When hunting for a quote that best captures the first three weeks of the Jets season, the mind keeps coming back to something Chris Berman has repeated ad nauseum over the years: "That is why they play the game."
There are people you'd rather quote than Berman when it comes to sage advice, but every now and then the Swami says it just the way it needs to be said. Just about every prediction about the way the Jets would look this season has proven to be incorrect, with only their winning record representing what most people thought you'd see from them at this point in the season. Let's run through the five most surprising things, shall we?
The biggest surprise, by far, is the fact that Mark Sanchez has six touchdowns and no turnovers. As good as Sanchez looked in the playoffs, the thought that he'd suddenly erase all the crushing mistakes from his game was not one that was regularly entertained by those who watched the Jets in the preseason. He's doing it in play action, on the move and against the blitz with his rare misjudgments standing out because of how right he is most of the time.
Yes, the opener against the Ravens was messy, but he's sparkled in the last two games and his connection with Dustin Keller is showing signs of being one you can chalk up for about six catches and 90 yards on a weekly basis. Sanchez was one of the biggest question marks in football this year and the answer has been improbably good so far.
On a similar topic, who would've thought that Brian Schottenheimer would throw caution to the wind and make Sanchez the man of the hour so quickly this season? Again, that dreadful opener helped make the decision easier but the last six quarters of play calling have been almost perfect from a man who has always been fighting the tendency to be too clever offensively. On Sunday night, Sanchez threw on first down seven times and completed six of them for 133 yards and a touchdown. That aggressiveness kept popping up as Schottenheimer eschewed slants for throws to the hashmarks and down the field, called plays for Brad Smith out of the Wildcat and generally went for the throat where last year he'd be content to settle for field goals.
LaDainian Tomlinson is helping Schottenheimer be aggressive because he's spat in the eye of everyone who claimed that he had nothing left in the tank. Some of that is due to the upgrade in offensive lines from San Diego to New York, but Tomlinson must get credit for redoubling his efforts in the twilight of his career. The Jets would be wise to start working Shonn Greene into the mix more so that Tomlinson doesn't wear down, but so far this has turned out to be a masterstroke by the Jets personnel department.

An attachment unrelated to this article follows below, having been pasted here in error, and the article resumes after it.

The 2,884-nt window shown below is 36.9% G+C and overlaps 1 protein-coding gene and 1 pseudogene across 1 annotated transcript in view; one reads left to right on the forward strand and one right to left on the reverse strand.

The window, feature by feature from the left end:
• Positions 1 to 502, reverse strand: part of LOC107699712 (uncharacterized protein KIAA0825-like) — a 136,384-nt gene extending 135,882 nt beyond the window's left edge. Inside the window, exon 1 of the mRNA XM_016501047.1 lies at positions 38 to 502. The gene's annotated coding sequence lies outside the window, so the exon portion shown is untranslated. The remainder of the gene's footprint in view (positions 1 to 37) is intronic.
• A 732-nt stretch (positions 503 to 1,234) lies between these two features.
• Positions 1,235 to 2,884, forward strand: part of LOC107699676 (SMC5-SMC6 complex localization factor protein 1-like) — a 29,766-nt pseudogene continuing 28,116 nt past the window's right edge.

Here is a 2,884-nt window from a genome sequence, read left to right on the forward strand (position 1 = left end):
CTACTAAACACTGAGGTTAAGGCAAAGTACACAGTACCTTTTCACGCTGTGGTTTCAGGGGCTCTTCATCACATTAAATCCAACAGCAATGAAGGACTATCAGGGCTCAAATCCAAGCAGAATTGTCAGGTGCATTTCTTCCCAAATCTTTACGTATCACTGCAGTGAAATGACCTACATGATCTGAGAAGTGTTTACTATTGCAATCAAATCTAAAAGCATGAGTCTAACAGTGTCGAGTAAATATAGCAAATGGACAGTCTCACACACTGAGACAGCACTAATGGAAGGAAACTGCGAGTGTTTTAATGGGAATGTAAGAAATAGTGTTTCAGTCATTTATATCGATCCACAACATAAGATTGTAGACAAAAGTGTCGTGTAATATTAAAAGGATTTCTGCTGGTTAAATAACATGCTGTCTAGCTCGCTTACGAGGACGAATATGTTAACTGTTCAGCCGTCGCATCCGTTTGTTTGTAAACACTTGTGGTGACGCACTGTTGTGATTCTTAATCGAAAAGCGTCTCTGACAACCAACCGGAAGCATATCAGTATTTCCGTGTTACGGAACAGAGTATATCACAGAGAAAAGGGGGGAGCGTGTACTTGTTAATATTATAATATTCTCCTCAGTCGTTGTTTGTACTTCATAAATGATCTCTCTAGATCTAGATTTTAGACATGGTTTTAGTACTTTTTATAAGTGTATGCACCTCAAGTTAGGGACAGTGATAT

Give them another pat on the back for Jason Taylor, whose strong play is less surprising than Tomlinson's except in the area of pass rush. Taylor has a key sack in each of the two wins, a strong sign from a player who remained effective in recent years in all areas but getting after the quarterback. That he's doing it while playing a larger than expected role and with an injured elbow makes it all the better for the Jets. Getting Calvin Pace back will be a big boost, although Taylor is showing he can still hold down the fort.
Not all the surprises can be positive ones, though. The much-hyped, oft-praised and vaunted Jets defense has been, well, ordinary through the first three weeks of the season. The point totals were low against Baltimore, but the Ravens had a field day moving the ball through the air. The Patriots had a good half before Rex Ryan came up with adjustments to shut them down and Chad Henne looked like a mixture of Joe Montana and Johnny Unitas on Sunday night. There are way too many penalties, Kyle Wilson has been mostly horrendous and the pass rush remains mystifyingly hit or miss. The injuries to Pace, Kris Jenkins and Darrelle Revis don't help, obviously, but we're still waiting to see the defense everyone was talking about this summer.